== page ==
COMMITTEE ON ELIMINATION OF DISCRIMINATION AGAINST WOMEN DECIDES TO CONSIDER 10 REPORTS AT JULY SESSION

31 January 1997
WOM/949

COMMITTEE ON ELIMINATION OF DISCRIMINATION AGAINST WOMEN DECIDES TO CONSIDER 10 REPORTS AT JULY SESSION

31 January 1997

Press ReleaseWOM/949

COMMITTEE ON ELIMINATION OF DISCRIMINATION AGAINST WOMEN DECIDES TO CONSIDER 10 REPORTS AT JULY SESSION

19970131 Experts Also Discuss Ways to Expedite Committee's Work; Twice Yearly Sessions Being Held, Primarily to Address Report Backlog

The monitoring body for the Convention on the Elimination of All Forms of Discrimination against Women decided this morning that it would consider 10 State party reports at its seventeenth session in July 1997, as its experts took action on the recommendations of its working group I, which has been charged with finding ways and means of expediting the Committee's work.

At its July session, the Committee on the Elimination of Discrimination against Women, which now meets twice each year, will consider a provisional list of country reports, including the initial and second periodic reports of Antigua and Barbuda, the initial reports of Armenia, Israel and Namibia (or Zimbabwe), the second periodic reports of the Dominican Republic and Italy, the second and third reports of Argentina, as well as the third report of Bangladesh.

The Committee also decided today to hear 10 State party reports at its eighteenth session. The provisional list of reports includes the initial reports of Azerbaijan, Belize, Croatia and Zaire, the second periodic reports of Bulgaria and Equatorial Guinea, the third report of the Republic of Korea, and the combined third and fourth reports of Mexico. The final list will be formulated by the Committee after consultation with the Secretariat.

The Committee this morning focused on the need to address the backlog of country reports and expressed concern about the lack of time to deal with the working groups and the number of pending reports. Some experts noted that the States parties had supported the extension of the Committee's meeting schedule to two sessions each year, primarily with the understanding that the existing backlog of country reports would be addressed.

Expressing concern over the lack of time to formulate concluding comments on State party reports, several experts suggested the possibility of postponing some of the comments until the next session, a practice that had been utilized by other treaty bodies. Others said the preferred procedure would be the completion of all commentary as soon as possible after the

Women's Anti-Discrimination Committee - 2 - Press Release WOM/949 332nd Meeting (AM) 31 January 1997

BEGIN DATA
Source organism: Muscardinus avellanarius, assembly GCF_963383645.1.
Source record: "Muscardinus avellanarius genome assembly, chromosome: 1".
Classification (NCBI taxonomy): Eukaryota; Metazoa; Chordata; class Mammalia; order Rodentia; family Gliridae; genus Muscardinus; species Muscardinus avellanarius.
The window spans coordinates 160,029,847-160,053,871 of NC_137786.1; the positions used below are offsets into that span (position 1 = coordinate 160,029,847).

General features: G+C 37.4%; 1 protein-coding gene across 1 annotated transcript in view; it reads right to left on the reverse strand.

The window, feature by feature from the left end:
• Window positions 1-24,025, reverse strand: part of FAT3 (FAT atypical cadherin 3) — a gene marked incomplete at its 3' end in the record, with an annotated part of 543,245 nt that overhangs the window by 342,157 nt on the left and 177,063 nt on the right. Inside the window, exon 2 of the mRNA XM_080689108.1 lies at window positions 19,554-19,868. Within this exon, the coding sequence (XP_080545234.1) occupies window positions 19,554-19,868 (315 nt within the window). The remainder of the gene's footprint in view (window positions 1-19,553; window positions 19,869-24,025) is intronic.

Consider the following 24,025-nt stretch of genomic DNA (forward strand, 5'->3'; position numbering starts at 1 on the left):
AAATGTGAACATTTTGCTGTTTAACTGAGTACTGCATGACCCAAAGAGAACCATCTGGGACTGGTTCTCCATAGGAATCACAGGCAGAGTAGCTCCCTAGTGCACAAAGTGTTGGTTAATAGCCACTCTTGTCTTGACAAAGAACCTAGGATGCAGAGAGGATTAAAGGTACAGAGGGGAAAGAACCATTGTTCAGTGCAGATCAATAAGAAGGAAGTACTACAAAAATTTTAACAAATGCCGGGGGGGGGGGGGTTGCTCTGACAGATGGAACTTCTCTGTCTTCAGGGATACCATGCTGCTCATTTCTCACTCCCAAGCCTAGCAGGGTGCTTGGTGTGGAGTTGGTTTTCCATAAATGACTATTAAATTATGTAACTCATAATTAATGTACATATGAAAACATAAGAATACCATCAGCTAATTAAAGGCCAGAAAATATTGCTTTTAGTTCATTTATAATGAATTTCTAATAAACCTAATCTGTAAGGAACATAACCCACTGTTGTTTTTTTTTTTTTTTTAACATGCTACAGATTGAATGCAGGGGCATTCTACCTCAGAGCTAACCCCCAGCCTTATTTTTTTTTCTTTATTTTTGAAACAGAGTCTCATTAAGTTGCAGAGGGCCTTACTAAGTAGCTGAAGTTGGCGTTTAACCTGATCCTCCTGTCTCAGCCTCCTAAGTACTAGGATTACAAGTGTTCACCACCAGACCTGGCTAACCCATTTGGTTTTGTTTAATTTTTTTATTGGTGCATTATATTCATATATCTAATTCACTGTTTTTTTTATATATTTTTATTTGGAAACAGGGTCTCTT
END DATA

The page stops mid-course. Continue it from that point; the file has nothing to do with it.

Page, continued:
presentation of the report. Immediate dissemination of the comments was crucial in the country's follow-up to the Committee recommendations.

In its report to the Committee, working group I recommended further guidelines for the concluding comments by the experts on the State party reports. The Committee decided this morning that it would maintain its practice of one main country rapporteur and a back-up rapporteur for each initial report. The main rapporteur would continue to prepare the concluding commentary, in consultation with the back-up and the Committee rapporteur, which would reflect the views specifically expressed by experts during the presentation by the State party. The main rapporteur could also seek additional information on the country to be given to the Committee in closed session.

Regarding the content of the commentary, the Committee decided that there should be an objective indication of the strengths of each report. The Committee would describe major areas of the Convention that had not been implemented by States parties. It would also address overarching social factors, such as tradition and cultural and behavioural patterns. Certain positive aspects and principal areas of concern should be stressed in order of importance and in a balanced fashion, and concrete solutions should be provided.

On relations with non-governmental organizations, the Committee decided that it would cautiously welcome the input of those organizations. Interpretation support was necessary, however, to make the current informal meetings with non-governmental organizations satisfactory. Such meetings should be held early in the session and provide country-specific information to the Committee. Further discussion was necessary in the working group to further define the Committee's relationship with non-governmental organizations. Their role in the process should be acknowledged and their interaction with the Committee should be formalized. The practices of the other treaty bodies might provide guidance, as the Committee was the only one that had not as yet agreed upon such guidelines.

Acting on other recommendations of the working group, the Committee decided to review its practice of nominating members to serve as focal points to other treaty bodies. The Committee should participate in the activities of all other treaty bodies and take into account general comments or recommendations of other treaty bodies.

On the work of specialized agencies, the Committee decided that the input of such bodies should be more structured. It should be country-specific and include information on treaties accepted by the reporting State party, new relevant statistics about the State party, and a description of the agency's country-level programmes in the State party under review.

The Committee will meet again at 3 p.m. today to take action on the remaining recommendations of its working groups, to adopt its final report and conclude its sixteenth session.

* *** *

Women's Anti-Discrimination Committee - 3 - Press Release WOM/949 332nd Meeting (AM) 31 January 1997

For information media. Not an official record.